As the narrative voice shifts its allegiance, it seems to pick up tiny hints of the characters’ perspectives—the odd colloquialism, a stray exclamation—but never with any discernible rhythm or imaginative rigor. It’s hard to know, therefore, whether to blame Carey or his characters for all the bad writing: clichés (“tight as a drum”), awkward similes (“The kitten was afraid, his mouth as wide and pink as dentistry”), maddening vagueness (“His shoulders were sort of round,” “her eyes sort of soft,” “with the kitchen sort of behind them”), and a persistent lukewarm slush of lyricism (“his dense needy secret life”), slang (“dropped a dime,” “asshole of the earth”), and questionable tropes (“her titties like puppies fighting inside her shirt”). Even the child’s perspective—a venerable novelistic method of defamiliarizing the adult world, with roots in Dickens and Joyce—tends to manifest itself in the bland, minimalist, faux-naïve, “and”-heavy rhythms of knockoff Hemingway: “He would not shower but his skin was sour and he held his case of drawings and a hundred dollars in a single bill and Trevor and Dial walked with him down the slippery path past the place where the car had always been and now was nothing but a dark oil stain and down onto the road where it was still too dark to see the red and yellow pebbles in the road.”
Carey is no novice, of course, and the book’s aimlessness could very well be a virtue in disguise. The author is so strictly devoted to realism he’s unwilling to distort the plot for the sake of mere entertainment, to impose a specious order on essentially disorderly events. This is admirable but unsuccessful, since the intellectual pleasure of its disorder isn’t strong enough to compensate for the lack of page-by-page enjoyment.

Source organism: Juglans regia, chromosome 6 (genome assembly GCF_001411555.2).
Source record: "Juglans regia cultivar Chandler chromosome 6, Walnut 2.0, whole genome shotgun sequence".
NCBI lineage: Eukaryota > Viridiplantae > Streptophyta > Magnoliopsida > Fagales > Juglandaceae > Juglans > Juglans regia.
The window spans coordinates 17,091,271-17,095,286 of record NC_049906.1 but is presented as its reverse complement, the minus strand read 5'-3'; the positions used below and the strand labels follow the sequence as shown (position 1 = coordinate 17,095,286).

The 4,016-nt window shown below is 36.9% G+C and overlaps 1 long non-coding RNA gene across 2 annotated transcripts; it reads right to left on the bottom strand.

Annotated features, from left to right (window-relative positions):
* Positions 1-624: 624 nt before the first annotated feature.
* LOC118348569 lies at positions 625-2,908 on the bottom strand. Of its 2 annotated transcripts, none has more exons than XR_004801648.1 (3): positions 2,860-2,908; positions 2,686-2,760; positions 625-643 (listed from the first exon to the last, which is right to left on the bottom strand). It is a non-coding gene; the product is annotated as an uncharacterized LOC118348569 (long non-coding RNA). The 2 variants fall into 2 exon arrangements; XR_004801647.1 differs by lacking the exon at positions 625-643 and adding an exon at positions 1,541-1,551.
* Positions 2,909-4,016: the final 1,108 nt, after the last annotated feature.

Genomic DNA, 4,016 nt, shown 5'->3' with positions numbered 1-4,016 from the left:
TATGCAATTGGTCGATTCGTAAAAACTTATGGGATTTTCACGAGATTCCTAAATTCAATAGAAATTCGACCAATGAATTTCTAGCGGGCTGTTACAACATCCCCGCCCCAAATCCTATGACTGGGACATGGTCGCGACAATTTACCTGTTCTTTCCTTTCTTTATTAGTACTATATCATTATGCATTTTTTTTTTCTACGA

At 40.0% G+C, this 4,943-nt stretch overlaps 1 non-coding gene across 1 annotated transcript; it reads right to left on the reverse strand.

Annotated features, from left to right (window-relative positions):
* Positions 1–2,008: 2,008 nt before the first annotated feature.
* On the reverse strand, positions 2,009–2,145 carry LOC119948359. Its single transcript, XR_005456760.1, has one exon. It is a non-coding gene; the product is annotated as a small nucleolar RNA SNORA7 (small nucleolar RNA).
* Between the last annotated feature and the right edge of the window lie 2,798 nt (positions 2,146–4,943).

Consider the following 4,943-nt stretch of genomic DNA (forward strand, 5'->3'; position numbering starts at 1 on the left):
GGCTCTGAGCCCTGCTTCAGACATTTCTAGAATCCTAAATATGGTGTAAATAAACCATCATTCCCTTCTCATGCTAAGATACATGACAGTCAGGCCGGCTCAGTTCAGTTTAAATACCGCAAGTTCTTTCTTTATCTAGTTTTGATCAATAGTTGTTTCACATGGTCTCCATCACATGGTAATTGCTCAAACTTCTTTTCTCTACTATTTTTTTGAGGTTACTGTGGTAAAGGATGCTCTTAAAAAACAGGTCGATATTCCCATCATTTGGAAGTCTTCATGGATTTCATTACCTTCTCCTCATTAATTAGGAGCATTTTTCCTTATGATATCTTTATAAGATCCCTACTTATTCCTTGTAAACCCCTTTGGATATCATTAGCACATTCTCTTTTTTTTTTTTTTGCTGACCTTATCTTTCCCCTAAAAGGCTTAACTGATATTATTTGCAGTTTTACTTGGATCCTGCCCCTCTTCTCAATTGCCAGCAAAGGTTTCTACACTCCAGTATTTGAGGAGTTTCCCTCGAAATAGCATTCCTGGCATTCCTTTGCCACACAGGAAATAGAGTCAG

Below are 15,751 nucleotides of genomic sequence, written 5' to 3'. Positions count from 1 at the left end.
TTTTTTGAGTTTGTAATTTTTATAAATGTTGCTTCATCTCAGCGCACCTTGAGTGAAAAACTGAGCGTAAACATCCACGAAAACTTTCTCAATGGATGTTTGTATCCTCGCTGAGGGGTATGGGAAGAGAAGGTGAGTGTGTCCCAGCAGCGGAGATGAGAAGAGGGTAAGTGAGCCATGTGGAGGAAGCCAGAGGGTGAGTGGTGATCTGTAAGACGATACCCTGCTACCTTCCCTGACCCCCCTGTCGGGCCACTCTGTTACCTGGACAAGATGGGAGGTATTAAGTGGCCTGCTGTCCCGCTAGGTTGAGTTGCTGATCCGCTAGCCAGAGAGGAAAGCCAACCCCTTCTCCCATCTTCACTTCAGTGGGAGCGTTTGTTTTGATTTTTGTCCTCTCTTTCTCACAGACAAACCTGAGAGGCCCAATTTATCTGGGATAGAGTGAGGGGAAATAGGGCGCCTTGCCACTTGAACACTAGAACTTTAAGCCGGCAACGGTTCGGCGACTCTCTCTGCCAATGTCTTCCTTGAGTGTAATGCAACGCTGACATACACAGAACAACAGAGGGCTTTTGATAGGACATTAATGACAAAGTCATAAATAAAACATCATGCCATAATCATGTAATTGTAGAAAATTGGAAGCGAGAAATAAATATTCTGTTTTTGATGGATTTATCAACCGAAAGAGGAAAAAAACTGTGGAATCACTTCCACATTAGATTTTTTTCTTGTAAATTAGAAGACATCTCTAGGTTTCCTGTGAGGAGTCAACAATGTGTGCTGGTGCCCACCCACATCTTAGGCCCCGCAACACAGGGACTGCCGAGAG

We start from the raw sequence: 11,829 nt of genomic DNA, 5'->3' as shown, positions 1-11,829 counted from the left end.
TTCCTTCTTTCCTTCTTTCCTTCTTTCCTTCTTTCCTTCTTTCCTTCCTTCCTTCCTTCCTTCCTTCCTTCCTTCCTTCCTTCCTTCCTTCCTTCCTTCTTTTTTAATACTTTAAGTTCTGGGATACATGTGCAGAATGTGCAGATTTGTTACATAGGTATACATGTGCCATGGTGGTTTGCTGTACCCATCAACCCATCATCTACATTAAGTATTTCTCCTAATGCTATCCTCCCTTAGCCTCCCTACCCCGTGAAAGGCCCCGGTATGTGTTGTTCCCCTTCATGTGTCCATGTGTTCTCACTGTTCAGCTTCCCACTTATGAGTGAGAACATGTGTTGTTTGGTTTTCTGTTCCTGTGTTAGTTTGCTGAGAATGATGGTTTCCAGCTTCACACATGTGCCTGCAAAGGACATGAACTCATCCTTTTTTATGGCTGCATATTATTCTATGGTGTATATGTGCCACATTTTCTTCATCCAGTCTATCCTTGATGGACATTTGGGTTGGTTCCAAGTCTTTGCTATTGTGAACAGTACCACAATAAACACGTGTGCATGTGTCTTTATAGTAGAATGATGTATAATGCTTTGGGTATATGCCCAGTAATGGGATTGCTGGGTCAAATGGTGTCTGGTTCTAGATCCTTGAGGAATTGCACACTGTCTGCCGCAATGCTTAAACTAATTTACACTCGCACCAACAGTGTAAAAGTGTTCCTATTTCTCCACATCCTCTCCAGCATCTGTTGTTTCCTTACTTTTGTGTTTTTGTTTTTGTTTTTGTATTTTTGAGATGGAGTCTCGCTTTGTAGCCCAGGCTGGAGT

Carey’s uncharacteristically awkward struggle with pace and style obscures what is really an appealing story of unorthodox love. Dial turns out to be a tragic figure: a young academic named Anna Xenos (Xenos, the narrator tells us, a little heavy-handedly, means “displaced person, stranger”) who has lost everything by doing a foolish favor for an old friend. And Che, with his frequent little-boy rages, his chronic dyspepsia (“The boy’s stomach tasted like the inside of a tuna can”), and his back pocket full of carefully organized “papers,” is a sympathetic protagonist. They alternately squabble and bond, and some of their moments are genuinely touching: “She thought how glorious it was to be loved, she, Dial, who was not loved by anyone. She felt herself just absorb this little boy, his small damp hand dissolving in her own.” By the end, even Trevor the animal gets in on the action.
At least two other new novels—Hari Kunzru’s My Revolutions and Susan Choi’s A Person of Interest—deal with the fallout of violent radicalism. I don’t know what’s behind the trendlet. Perhaps global politics over the last eight years have called up familiar radical feelings, and the novelists see an opportunity to reflect on the last great historical wave. Unfortunately, in His Illegal Self, this promising subject—the human cost of political violence—finds its way to the background, while what should have been a vivid background (the jungle) storms the podium.